In this fast-paced world, rarely do you get to stop for a moment and reflect. As a result, you end up stumbling through life, riding on the waves that come your way. But, could there be a better, larger wave in sight? Perhaps you want to get out of the water and try something different.
The same can be said about your career—you don’t always get to figure it all out at the get-go. You may not realize that the path you’re walking on now no longer excites you, or if it has gone off track. It’s never too late to reflect on your career and see if you’re headed in the right direction.
A decade ago, modern job roles like an SEO Specialist or a Social Media Manager didn’t exist—and these are now two of the most common careers in the digital age. There are a lot more doors open for you now than ever.
Moreover, the shift to automation and technological innovation foresees a division of labor between humans (48%) and machine or algorithm (52%) by 2025. This age of new industries and markets requires a new set of job roles like software developers and other skills for the future.
A survey found that 48% of Filipino professionals said their current career path is not working for them, while 24% said the job didn’t turn out to be what they expected. For this blog post, we’re taking a page from Forbes’ article about the questions you should ask yourself to prepare you for this decade.
Asking these life-changing questions is one way to view your situation in a more objective framework. So, kick back, be honest with yourself, and answer truthfully. Let’s get started!
When you go to work every waking day, do you feel excited? If it doesn’t give you the same spark of excitement or inspiration, you may want to hunt for a role that will reignite that feeling.
You don’t have to drop everything and leave your work—perhaps you can speak first with your manager or team leader about what you want. They may have a role or task to offer that allows you to try something new.
Before you rush into decisions, take a moment to acknowledge the good in your life first. This doesn’t have to be limited to your career. You can also take note of the other things you’re grateful for, such as good health, new experiences, healthy relationships, and personal development. This reflection should help you set up your goals for the future.
Reflect on how far you’ve come career-wise. List down the skills you have honed that became your assets and were instrumental to your accomplishments. Lee Weinstein, former Director of Global Employee Communications at Nike, kept a daily journal and created a list of his strengths, jobs he could do, and his top accomplishments in life. He later started his own PR agency.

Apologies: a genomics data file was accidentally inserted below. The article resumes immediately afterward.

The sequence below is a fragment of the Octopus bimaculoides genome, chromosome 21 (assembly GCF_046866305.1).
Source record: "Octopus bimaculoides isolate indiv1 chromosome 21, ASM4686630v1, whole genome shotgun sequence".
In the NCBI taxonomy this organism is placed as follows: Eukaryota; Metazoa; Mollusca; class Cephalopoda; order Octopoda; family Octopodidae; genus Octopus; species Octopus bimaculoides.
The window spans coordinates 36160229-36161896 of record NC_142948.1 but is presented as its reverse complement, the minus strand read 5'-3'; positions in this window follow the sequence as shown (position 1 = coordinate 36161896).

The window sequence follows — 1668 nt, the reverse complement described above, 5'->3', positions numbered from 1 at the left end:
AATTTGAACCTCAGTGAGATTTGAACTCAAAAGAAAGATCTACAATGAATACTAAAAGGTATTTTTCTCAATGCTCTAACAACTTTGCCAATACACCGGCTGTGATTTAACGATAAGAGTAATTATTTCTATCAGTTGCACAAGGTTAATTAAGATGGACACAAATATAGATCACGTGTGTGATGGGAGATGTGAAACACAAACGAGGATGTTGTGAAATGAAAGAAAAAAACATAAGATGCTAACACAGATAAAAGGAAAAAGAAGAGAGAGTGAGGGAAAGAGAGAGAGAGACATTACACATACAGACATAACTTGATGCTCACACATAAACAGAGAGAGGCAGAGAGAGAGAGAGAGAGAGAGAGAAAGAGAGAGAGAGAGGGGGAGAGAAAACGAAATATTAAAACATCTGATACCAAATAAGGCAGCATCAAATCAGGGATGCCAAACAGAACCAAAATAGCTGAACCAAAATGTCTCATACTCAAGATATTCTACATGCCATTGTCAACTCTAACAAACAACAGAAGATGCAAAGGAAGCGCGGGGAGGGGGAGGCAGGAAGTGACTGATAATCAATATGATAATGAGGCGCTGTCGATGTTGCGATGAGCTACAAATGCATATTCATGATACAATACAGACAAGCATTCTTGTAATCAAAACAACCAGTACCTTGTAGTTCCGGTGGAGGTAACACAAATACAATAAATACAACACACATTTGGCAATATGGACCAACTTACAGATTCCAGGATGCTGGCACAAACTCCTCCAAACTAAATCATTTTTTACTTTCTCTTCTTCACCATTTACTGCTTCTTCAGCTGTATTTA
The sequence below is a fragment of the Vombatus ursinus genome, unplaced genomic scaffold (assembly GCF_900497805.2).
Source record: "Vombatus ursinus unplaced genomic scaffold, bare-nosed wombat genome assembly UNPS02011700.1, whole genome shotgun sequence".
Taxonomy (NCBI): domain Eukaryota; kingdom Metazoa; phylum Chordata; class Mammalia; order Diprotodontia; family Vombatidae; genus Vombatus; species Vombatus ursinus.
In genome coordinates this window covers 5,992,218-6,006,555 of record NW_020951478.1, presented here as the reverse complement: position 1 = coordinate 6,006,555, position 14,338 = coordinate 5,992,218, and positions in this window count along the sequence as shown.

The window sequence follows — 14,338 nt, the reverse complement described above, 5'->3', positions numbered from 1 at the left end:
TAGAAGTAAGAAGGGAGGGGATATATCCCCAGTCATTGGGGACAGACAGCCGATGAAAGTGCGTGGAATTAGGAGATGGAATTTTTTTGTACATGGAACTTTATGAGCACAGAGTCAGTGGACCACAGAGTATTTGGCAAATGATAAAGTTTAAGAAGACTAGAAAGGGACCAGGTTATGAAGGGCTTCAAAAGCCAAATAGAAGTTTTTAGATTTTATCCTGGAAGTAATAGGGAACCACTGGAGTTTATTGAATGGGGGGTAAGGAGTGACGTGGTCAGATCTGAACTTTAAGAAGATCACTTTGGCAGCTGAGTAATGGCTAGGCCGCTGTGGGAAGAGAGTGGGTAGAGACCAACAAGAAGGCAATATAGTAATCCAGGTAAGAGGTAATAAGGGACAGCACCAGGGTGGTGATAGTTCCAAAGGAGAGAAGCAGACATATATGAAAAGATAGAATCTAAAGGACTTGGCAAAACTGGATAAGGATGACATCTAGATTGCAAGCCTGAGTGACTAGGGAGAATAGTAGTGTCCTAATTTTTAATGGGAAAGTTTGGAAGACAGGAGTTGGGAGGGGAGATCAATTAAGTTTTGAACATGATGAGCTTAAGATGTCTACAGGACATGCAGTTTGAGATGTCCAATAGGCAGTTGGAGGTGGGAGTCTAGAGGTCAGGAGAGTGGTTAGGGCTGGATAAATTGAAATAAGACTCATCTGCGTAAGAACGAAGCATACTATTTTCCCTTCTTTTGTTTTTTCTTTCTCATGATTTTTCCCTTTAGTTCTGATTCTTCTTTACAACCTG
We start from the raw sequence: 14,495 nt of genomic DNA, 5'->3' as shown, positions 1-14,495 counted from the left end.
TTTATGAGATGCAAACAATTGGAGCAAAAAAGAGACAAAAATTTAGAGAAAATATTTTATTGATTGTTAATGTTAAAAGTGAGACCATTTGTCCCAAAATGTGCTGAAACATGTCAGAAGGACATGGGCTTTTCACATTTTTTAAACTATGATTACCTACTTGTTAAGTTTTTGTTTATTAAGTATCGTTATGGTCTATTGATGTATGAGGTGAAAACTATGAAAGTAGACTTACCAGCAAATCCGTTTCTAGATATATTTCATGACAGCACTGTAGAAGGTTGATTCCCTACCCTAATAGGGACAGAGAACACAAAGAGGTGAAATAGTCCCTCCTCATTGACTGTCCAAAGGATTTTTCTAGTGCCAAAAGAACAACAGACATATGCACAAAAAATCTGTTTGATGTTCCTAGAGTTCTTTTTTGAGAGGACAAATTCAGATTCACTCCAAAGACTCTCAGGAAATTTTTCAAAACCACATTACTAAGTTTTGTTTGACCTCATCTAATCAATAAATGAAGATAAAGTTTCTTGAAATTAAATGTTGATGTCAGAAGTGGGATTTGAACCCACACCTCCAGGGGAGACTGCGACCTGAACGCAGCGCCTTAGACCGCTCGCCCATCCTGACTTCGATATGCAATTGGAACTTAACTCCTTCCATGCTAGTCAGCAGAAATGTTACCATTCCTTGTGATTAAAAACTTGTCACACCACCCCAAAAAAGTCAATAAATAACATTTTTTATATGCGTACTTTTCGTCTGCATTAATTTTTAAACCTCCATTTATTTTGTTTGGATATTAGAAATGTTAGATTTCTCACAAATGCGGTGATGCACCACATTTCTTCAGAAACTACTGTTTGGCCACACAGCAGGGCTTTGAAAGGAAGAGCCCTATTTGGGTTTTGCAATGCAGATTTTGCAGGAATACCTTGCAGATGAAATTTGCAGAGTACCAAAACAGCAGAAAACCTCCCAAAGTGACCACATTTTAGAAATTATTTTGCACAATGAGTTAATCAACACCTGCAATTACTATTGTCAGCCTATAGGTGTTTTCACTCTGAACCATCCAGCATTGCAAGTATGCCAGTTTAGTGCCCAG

Additionally, identifying your unique strengths and abilities can help you find suitable career options that will be vital to meeting your career goals. It should also give you the confidence and push to make decisions that will lead you to the right path.
Think of the top five meaningful experiences that shaped you and made a significant impact in your career, including your biggest challenges and failures. As you enlist these events, consider consulting with a trusted advisor. He or she can help you walk through the learning process and reassess your practices, assumptions, and principles.
For example, Steve Jobs was fired from the company he established but said that it was the best thing that could have happened to him. He loved doing his job, but his dismissal allowed him to “enter one of the most creative periods” of his life. He later started his own company, NeXT, which was later acquired by Apple. He then returned to Apple.
Success could mean doing meaningful work and making a social impact, doing the thing you love while having the privilege of spending quality time with your family, or climbing up the corporate ladder. This is a particularly tricky question to answer since a person’s definition and vision of success changes as time goes by. So, take your time to ponder on this.
This is a critical question to ask yourself. Founder and CEO of WorkItDaily, J.T. O’Donnell, said you’re not progressing in your job if you’re not expanding or refining your skillset every two years. When this happens, you’ll get left behind and defeated by newcomers in the workforce.
Additionally, O’Donnell said that if you aren’t promoted, assigned to a different role, or tasked with new responsibilities in over three years, something needs to change. If you don’t get opportunities to build your skills or learn new ones (e.g., project management) at work, you’ll become stagnant. This assessment should tell you to get your career back on track.
In this age of digital revolution, where automation, data analytics, and machine learning continue to evolve, you still have the edge over these advancements—emotional intelligence and soft skills. These are the things you want to learn and develop.
You can take seminars or workshops that exercise these skills, like how to lead with EQ or strategy execution. These workshops can practice several capabilities like people management, complex problem solving, and judgment and decision-making.
Career transitions are common for people who have stopped seeing growth in their current job roles, who no longer feel inspired in their career anymore, or who are interested in trying something new. These questions can help you find clarity about your strengths and weaknesses, encourage you to look into training and development opportunities, and help you figure out where you want to be.
Find a mirror, look at your reflection, and ask yourself this: “Do I want to stay in this job for five or ten more years?” Whatever your answer is, you must be prepared to grab the opportunities this new decade has in store.
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